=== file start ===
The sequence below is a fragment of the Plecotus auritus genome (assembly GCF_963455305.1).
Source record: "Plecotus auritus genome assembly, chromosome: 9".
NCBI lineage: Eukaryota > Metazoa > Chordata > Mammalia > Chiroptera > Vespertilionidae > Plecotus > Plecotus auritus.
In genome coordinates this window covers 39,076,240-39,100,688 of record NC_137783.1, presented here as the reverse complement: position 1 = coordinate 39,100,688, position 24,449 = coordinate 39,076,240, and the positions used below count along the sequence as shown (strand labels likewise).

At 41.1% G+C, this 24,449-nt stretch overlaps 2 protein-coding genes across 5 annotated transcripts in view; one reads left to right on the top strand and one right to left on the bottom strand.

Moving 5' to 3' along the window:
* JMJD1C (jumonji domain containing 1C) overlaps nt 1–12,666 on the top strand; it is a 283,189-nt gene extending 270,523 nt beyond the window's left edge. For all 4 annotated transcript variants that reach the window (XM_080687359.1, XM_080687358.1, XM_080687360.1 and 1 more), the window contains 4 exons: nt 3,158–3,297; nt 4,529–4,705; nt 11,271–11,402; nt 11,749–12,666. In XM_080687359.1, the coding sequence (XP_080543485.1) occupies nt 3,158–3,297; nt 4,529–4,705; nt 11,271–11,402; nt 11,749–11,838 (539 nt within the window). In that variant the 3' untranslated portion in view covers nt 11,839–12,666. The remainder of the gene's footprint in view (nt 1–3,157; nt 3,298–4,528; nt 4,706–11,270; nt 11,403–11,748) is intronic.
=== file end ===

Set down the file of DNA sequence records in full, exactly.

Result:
The sequence below is a fragment of the Plecotus auritus genome (assembly GCF_963455305.1).
Source record: "Plecotus auritus genome assembly, chromosome: 9".
NCBI lineage: Eukaryota > Metazoa > Chordata > Mammalia > Chiroptera > Vespertilionidae > Plecotus > Plecotus auritus.
In genome coordinates this window covers 39,076,240-39,100,688 of record NC_137783.1, presented here as the reverse complement: position 1 = coordinate 39,100,688, position 24,449 = coordinate 39,076,240, and the positions used below count along the sequence as shown (strand labels likewise).

At 41.1% G+C, this 24,449-nt stretch overlaps 2 protein-coding genes across 5 annotated transcripts in view; one reads left to right on the top strand and one right to left on the bottom strand.

Moving 5' to 3' along the window:
* JMJD1C (jumonji domain containing 1C) overlaps nt 1–12,666 on the top strand; it is a 283,189-nt gene extending 270,523 nt beyond the window's left edge. For all 4 annotated transcript variants that reach the window (XM_080687359.1, XM_080687358.1, XM_080687360.1 and 1 more), the window contains 4 exons: nt 3,158–3,297; nt 4,529–4,705; nt 11,271–11,402; nt 11,749–12,666. In XM_080687359.1, the coding sequence (XP_080543485.1) occupies nt 3,158–3,297; nt 4,529–4,705; nt 11,271–11,402; nt 11,749–11,838 (539 nt within the window). In that variant the 3' untranslated portion in view covers nt 11,839–12,666. The remainder of the gene's footprint in view (nt 1–3,157; nt 3,298–4,528; nt 4,706–11,270; nt 11,403–11,748) is intronic.